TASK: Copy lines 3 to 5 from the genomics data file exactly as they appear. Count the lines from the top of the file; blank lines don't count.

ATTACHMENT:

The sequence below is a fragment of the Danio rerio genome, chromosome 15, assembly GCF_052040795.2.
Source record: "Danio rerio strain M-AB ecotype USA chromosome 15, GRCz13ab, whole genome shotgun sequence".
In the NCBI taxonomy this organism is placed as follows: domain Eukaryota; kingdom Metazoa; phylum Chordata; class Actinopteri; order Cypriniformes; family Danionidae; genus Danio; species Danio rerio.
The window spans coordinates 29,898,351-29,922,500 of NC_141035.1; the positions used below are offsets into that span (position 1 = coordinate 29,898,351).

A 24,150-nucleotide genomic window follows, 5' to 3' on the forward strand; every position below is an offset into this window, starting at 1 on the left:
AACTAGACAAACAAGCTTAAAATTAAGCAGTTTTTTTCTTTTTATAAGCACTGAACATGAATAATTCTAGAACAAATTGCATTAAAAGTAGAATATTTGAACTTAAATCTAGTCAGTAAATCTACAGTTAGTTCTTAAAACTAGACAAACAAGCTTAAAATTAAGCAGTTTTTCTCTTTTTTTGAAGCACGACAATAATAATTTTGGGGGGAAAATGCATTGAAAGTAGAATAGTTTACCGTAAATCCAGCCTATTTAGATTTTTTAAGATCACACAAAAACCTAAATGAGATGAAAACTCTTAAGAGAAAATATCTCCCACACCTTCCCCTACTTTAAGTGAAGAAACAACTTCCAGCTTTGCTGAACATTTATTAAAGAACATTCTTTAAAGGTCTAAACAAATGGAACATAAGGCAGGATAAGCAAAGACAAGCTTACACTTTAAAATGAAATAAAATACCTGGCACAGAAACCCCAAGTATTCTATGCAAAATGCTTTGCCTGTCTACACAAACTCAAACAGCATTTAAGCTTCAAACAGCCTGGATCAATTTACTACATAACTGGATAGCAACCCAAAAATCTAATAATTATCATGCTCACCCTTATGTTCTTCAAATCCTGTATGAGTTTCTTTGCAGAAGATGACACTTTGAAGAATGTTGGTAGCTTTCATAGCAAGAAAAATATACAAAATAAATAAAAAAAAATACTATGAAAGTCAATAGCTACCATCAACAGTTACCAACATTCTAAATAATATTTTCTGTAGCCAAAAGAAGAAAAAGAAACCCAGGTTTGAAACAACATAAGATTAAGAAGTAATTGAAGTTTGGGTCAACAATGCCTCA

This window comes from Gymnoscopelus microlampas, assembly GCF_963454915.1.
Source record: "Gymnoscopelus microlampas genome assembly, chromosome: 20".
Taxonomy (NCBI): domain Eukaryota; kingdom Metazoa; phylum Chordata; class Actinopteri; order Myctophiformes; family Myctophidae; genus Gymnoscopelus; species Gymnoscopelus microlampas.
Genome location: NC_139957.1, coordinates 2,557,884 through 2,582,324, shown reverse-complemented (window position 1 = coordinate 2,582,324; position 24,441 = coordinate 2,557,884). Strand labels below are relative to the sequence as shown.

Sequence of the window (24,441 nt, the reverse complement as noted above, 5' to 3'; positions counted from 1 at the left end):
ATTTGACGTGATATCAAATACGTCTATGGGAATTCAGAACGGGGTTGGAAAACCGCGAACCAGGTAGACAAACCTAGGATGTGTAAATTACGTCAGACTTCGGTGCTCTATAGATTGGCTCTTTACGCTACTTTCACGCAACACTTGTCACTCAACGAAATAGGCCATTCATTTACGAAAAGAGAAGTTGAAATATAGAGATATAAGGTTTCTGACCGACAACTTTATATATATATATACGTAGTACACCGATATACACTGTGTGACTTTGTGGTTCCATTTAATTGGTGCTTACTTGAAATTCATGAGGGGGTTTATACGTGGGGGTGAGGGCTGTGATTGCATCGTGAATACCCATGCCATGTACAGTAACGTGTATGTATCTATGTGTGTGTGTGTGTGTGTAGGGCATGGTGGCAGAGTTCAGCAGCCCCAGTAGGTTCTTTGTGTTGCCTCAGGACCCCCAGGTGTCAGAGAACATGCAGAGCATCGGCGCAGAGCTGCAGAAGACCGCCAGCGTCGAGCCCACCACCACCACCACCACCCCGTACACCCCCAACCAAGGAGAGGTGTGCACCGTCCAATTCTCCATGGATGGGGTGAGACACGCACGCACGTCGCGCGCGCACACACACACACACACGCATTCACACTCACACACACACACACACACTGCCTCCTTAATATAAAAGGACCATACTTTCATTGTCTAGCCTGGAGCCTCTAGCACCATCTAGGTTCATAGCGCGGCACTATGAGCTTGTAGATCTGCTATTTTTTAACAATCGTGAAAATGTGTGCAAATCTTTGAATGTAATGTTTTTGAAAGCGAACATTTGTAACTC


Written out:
In the NCBI taxonomy this organism is placed as follows: domain Eukaryota; kingdom Metazoa; phylum Chordata; class Actinopteri; order Cypriniformes; family Danionidae; genus Danio; species Danio rerio.
The window spans coordinates 29,898,351-29,922,500 of NC_141035.1; the positions used below are offsets into that span (position 1 = coordinate 29,898,351).

A 24,150-nucleotide genomic window follows, 5' to 3' on the forward strand; every position below is an offset into this window, starting at 1 on the left: